The must-have deal of the year turned out to be a dud. Shares of Facebook (FB) began falling almost immediately after its IPO. The stock, which began trading at $42, sunk to as low as $17.55, before rebounding to $28.
There has been plenty of finger pointing, including: Facebook’s CFO David Ebersman pushed for the company to sell as many shares as possible; Morgan Stanley overpriced the offering and may have been involved with tipping off some investors to the fact that there were problems with the deal; Nasdaq seemed unprepared for the IPO.
There have already been two settlements to come out of the Facebook IPO, including a $5 million fine that Morgan Stanley paid to the state of Massachusetts. Numerous other shareholder lawsuits are still pending.
In a year that highlighted the conflicts of interest in Wall Street deals, Freeport’s $9 billion bid to buy a former subsidiary and a related company took the prize. More than half of the directors of McMoRan (MMR) also sit on the board ofFreeport (FCX). The chairman of Freeport, Jim Bob Moffett, is also the CEO of McMoRan. So perhaps it’s not surprising that Freeport agreed to pay 74% more for McMoRan than what investors were previously saying the company was worth.
Freeport’s own board members stand to gain. And that would all be alright if investors thought the deal was a good one. They don’t. On the conference call to announce the deal, Blackrock portfolio manager Evy Hambro said, “Congratulations on making one of the worst teleconferences I’ve ever heard to justify a deal.” He didn’t think the deal was so hot either.
Kinder Morgan-El Paso
At a time when Goldman Sachs was being derided for treating its clients like “muppets,” the $21 billion acquisition of rival pipeline company El Paso by Kinder Morgan (KMI) seemed like yet another datapoint. Goldman advised El Paso on the deal. Yet, Goldman owned nearly 20% of Kinder at the time. Goldman’s lead banker, too, was a Kinder shareholder.
Goldman’s split loyalty, El Paso shareholders later said, resulted in a lower price for their company. A Delaware judge heavily criticized Goldman and El Paso’s board of directors for the conflicts of interest, but approved the deal anyway. Kinder ended up paying $110 million to settle the shareholder suit. Goldman had to forgo its $20 million fee.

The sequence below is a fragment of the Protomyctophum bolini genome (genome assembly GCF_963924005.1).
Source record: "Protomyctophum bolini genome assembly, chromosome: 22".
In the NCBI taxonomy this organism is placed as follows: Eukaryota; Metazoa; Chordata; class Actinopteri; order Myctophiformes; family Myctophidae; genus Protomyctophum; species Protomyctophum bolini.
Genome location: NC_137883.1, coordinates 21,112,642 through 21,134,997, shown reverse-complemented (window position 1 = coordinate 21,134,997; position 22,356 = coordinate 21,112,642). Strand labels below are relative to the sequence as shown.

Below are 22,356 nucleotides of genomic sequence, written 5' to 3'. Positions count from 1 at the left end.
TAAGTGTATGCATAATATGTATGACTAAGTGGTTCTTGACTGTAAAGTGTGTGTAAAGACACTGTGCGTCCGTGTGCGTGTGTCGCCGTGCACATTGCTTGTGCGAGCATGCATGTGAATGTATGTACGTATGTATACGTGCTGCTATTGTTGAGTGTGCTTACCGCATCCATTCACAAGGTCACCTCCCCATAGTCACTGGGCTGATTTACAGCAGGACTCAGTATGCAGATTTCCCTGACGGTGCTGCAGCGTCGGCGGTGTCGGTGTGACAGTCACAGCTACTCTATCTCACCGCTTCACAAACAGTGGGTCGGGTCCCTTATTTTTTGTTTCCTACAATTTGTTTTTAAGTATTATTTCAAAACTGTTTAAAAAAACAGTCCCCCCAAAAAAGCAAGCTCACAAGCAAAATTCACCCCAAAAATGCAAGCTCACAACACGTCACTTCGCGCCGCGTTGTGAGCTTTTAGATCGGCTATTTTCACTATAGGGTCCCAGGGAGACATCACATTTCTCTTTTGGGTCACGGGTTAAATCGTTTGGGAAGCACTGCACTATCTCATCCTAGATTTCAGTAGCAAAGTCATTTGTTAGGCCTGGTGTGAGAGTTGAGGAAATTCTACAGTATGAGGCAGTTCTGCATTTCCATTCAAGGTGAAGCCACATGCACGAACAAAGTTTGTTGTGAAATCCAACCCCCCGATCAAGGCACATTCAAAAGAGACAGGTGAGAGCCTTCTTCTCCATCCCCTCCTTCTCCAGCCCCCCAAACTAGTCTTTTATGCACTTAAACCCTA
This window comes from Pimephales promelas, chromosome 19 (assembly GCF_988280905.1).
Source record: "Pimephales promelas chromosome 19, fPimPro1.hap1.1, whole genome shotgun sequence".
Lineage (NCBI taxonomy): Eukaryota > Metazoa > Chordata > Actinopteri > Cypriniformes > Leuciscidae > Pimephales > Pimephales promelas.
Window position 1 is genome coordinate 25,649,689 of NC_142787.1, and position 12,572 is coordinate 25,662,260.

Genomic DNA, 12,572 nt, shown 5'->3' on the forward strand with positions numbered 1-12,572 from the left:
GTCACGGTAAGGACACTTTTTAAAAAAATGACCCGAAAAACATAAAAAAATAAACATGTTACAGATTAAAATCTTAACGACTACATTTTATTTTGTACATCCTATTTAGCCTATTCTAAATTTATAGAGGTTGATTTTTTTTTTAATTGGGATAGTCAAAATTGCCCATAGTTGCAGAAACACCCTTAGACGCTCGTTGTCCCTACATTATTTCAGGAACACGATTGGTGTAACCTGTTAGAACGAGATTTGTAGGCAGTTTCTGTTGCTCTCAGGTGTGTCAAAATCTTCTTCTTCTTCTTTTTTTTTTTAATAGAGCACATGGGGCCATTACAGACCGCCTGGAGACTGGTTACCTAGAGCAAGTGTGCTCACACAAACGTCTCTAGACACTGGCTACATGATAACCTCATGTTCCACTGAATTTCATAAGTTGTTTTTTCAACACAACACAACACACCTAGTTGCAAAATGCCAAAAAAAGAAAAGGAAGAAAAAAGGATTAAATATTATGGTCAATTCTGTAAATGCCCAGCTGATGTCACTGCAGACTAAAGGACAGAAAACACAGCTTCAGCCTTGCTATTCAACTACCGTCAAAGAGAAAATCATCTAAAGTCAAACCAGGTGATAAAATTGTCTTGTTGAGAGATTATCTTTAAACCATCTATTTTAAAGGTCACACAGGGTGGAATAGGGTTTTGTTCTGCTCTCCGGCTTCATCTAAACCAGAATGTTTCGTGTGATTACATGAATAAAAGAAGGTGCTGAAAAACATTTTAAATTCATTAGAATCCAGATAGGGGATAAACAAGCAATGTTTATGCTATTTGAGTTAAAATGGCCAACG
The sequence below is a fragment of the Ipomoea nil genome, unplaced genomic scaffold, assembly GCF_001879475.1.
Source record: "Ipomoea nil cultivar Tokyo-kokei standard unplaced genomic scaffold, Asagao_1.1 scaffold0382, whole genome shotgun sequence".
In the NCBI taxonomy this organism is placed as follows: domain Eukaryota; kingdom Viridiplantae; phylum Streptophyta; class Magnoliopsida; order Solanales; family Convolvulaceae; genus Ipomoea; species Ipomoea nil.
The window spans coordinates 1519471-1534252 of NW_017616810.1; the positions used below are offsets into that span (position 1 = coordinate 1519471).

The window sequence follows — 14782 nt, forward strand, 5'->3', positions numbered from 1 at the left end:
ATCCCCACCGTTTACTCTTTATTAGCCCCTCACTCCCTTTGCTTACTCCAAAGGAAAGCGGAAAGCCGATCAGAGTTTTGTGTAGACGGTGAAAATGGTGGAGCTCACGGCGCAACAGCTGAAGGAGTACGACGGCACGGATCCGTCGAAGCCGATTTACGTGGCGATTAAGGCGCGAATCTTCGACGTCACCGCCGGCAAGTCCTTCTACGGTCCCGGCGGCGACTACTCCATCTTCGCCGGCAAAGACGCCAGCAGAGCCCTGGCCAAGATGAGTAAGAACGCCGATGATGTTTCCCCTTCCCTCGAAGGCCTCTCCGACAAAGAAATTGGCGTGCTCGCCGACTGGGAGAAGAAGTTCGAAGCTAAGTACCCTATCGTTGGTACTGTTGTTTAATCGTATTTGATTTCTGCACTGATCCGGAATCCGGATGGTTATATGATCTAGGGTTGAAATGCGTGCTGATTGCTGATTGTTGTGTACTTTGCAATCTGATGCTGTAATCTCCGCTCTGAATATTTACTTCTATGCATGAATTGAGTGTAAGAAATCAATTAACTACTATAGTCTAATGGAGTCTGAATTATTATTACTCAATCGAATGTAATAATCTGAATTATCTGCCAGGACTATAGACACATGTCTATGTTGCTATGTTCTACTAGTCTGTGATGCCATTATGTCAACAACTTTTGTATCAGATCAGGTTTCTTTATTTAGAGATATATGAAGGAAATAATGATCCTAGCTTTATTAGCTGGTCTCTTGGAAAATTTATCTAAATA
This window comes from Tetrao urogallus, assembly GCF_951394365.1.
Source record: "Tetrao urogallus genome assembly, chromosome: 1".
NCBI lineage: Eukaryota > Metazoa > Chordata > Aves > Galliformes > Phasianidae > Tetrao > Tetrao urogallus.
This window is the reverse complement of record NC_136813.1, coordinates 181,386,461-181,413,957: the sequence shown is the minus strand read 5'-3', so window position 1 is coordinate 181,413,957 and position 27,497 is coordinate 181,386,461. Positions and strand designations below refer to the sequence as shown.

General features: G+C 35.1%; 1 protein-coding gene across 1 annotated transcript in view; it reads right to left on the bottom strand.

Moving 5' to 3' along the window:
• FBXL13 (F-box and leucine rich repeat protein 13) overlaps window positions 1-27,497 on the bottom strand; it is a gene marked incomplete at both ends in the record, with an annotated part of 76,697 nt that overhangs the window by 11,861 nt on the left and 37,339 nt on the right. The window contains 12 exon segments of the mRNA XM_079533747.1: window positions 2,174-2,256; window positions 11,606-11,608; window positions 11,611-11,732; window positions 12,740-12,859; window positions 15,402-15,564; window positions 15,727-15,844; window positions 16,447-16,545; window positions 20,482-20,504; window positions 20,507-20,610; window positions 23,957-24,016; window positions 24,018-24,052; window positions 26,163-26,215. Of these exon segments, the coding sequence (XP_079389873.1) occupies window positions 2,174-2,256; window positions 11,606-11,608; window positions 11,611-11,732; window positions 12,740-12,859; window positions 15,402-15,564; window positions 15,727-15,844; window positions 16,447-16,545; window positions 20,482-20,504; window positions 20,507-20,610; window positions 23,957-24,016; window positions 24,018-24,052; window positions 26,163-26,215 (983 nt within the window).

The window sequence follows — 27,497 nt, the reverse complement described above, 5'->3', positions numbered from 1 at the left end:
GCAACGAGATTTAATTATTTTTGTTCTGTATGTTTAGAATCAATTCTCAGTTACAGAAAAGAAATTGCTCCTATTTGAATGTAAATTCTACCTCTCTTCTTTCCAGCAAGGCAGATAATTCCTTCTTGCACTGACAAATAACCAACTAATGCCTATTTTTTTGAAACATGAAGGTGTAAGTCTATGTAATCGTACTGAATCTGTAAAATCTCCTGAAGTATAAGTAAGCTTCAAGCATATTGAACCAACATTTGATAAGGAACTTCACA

While Hewlett-Packard’s (HPQ) deal to buy software company Autonomy was signed in 2011, it took until 2012 to reveal just how truly awful the deal was. In late November, HP announced that it was writing off $9 billion of the $11 billion it paid for the company. About half of that write-off was due to accounting irregularities at Autonomy that HP says it didn’t know about before the deal. Others say they should have been obvious.
A number of analysts have dubbed the deal worse than the AOL-Time Warner merger, which has long held the title as worst deal of all time. On behalf of my employer, Time Warner, I want to say, “Thank you, HP. Thank you.”
Every deal done by Microsoft
Too much. Too late. That pretty much sums up every recent Microsoft (MSFT) acquisition. Yammer was added to the list in 2012. The software giant in May paid $1.2 billion for the Facebook you’ve never heard of, despite stiff competition from Salesforce.com, Oracle and others in the business of building corporate social networks.
Last year, Microsoft paid $8.5 billion for video-conferencing service Skype, which has lot of users but no profits. In July, Microsoft said it was writing off 98% of the $6.2 billion it spent back in 2007 on digital advertising network aQuantive, another 2012 reminder of Microsoft’s keen deal-making.
Analysts have long said that Sprint, the No. 3 U.S. mobile service carrier, needed to merge with a rival to boost market share. Instead, 70% of it was bought in October by Japanese technology company Softbank, which has a lot of debt and no experience providing cell phone service in the U.S.
And it’s unlikely Softbank underpaid. At $20 billion (a 27% premium to Sprint’s value), the deal ranks as the biggest Japanese overseas acquisitions in history. Softbank’s shares fell 20% on news of the deal.
Delta buys a refinery
Consumers have a ton of complaints about airlines. That they don’t refine their own jet fuel is not one of them. Nonetheless, in April, Delta (DAL) decided to spend $220 million to buy and restart a shuttered oil refinery on the outskirts of Philadelphia. It wasn’t Delta’s largest deal of the year. The company agreed in December to buy 49% of Virgin Atlantic airlines for $360 million (a deal that received plenty of criticism, too). But the refinery acquisition was Delta’s most controversial.
Delta’s CEO Richard Anderson said the refinery would greatly reduce the airline’s exposure to rising and falling jet fuel prices. Yes, but it will also greatly increase the company’s exposure to changes in the price of oil, which is the primary input for a refinery. And while Anderson is worried about that, passengers will be left wondering why their connecting flight in Atlanta never showed up.
Editor’s note: A previous version of this slide incorrectly stated that Delta agreed to purchase 49% of Virgin America in December. Delta agreed to purchase a stake in Virgin Atlantic.
Duke Energy -- Progress Energy
William Johnson’s reign as CEO of the utility company formed from Duke Energy’s (DUK) acquisition of Progress lasted just a few hours. Shortly after the deal closed in July, Duke’s CEO James Rogers got the board to boot Johnson, and install none other than Rogers in his place.
The boardroom coup uncovered long simmering reservations about the deal, which was inked more than a year before. Duke apparently unsuccessfully tried to get out of it. By early December, Rogers said he was leaving too, pushed out in a settlement with North Carolina regulators who were unimpressed with Rogers’ boardroom tactics.